This short warmup improv is based on an Indian scale, inspired by Dr Emit Snake-Beings‘ travels to Kerala in India, and harmonium lessons in Suva.
There’s an Indian influence throughout the album, as several sections are based on drones and modal improv (rather than the chord changes)… though this is not a traditional Indian album, we’ve borrowed ideas to inform our own experiments.
The temple in the photo is Sri Siva Subramaniya in Nadi. It’s built in the Dravidian style from southern India, which is also found in Singapore and Malaysia.
In contrast to other Pacific Island countries, Fiji has a large – almost half – population of Indian descent. Indians came to Fiji in the 19th century, as indentured labourers to work the sugar cane plantations.
– which took place live on the internet. This was simulcast on Freeview CH41, ArrowFM 89.7FM and YouTube.
The set was part of the Property Law Service May Music Marathon – 12 straight hours of live Music to Television screens during NZ Music Month on May the 4th 2019.
Living in a small town I don’t get to as many gigs as I used to… so here using 21st century technology to play ‘virtually’ everywhere.
On the other hand musically this was closer to a traditional folk/singer-songwriter set than I’d done for quite a while, eschewing dissonant improv, multitracking, live backing musicians or electronic trickery.
I kept my half hour minimal and acoustic (the discord and electric noise I’m saving for another time soon) and updated my past – with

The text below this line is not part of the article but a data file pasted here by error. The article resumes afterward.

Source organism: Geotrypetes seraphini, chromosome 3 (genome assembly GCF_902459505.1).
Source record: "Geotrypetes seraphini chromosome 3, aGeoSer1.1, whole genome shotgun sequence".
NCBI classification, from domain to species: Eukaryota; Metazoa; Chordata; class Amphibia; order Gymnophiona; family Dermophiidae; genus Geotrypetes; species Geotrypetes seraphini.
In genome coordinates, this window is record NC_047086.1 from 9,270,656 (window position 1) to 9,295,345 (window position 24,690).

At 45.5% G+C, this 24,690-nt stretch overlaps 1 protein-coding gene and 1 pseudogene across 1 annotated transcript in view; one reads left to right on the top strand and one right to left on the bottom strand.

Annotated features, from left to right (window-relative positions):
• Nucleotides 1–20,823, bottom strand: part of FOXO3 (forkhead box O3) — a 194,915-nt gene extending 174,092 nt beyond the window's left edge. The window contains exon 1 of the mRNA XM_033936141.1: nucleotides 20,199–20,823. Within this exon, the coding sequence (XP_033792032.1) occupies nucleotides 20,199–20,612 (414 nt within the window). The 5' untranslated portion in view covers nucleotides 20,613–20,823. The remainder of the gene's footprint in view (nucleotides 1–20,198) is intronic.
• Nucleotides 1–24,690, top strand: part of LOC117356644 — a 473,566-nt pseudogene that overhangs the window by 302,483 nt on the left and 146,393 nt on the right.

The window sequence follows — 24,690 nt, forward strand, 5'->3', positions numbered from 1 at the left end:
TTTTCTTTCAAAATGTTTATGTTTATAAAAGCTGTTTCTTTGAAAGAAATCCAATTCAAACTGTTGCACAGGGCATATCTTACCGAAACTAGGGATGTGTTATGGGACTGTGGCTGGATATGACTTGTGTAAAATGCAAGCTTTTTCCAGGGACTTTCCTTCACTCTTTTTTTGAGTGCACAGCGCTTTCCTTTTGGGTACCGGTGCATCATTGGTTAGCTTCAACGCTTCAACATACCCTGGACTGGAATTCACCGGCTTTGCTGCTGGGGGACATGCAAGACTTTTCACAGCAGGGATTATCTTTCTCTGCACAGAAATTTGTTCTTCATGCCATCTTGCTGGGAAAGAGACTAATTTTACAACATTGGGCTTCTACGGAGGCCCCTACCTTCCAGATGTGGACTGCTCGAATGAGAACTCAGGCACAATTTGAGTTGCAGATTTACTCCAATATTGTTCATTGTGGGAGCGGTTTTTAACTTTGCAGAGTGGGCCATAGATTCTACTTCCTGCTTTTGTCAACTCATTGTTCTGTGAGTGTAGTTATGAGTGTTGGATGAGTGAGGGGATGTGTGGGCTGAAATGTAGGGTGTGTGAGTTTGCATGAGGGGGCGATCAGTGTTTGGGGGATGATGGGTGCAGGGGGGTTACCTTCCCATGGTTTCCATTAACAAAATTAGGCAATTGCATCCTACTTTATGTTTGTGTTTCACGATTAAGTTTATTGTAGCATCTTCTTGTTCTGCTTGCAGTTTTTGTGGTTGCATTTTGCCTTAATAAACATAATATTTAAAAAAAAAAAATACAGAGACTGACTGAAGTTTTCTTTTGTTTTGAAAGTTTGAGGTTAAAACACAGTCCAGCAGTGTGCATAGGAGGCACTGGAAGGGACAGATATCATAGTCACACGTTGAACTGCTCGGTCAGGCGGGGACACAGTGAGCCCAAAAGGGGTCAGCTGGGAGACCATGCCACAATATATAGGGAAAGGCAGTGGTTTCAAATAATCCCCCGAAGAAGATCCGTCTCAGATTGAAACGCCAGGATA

This fund-raising event was sparked by a tragedy in Cirebon, Indonesia, in April this year when a wall adjacent to the rehearsal space collapsed on top of the players, killing seven youngsters, aged between 12 –15 years, and their teacher, dhalang Mas Herman Basari.
The Cirebon area of Northwest Java is dear to our hearts. Allan Thomas brought the first gamelan to New Zealand from Cirebon in 1974. You can read about the history and about these instruments on the Gamelan NZ site by following the links. Later named The First Smile, the ensemble is still played by a local Wellington group who are embarking on a fund-raising campaign to send support to Gegesik village and families affected by the tragedy. Plans are already underway there to purchase a new gamelan, and dedicate it to the memory of those who died.
You are invited to attend what promises to be a spirited occasion, and to contribute generously to the funds. The programme for this concert will include:
A wayang kulit (shadow puppet show), The Fall of Gathutkaca, performed by dhalang Ki Joko Susilo, accompanied by Gamelan Padhang Moncar of the New Zealand School of Music, Victoria University of Wellington. Dr. Joko Susilo is a celebrated dhalang, Indonesian traditional shadow puppet-master, the eighth generation in his family. He has lived with his New Zealand family and taught gamelan in Dunedin for over 25 years, but is often in demand for wayang kulit performances and gamelan teaching abroad.
Ambassador Bapak Tantowi Yahya will also perform as part of the event.
Tickets are $30 per adult. School aged children are free. All funds will be directly sent to Cirebon.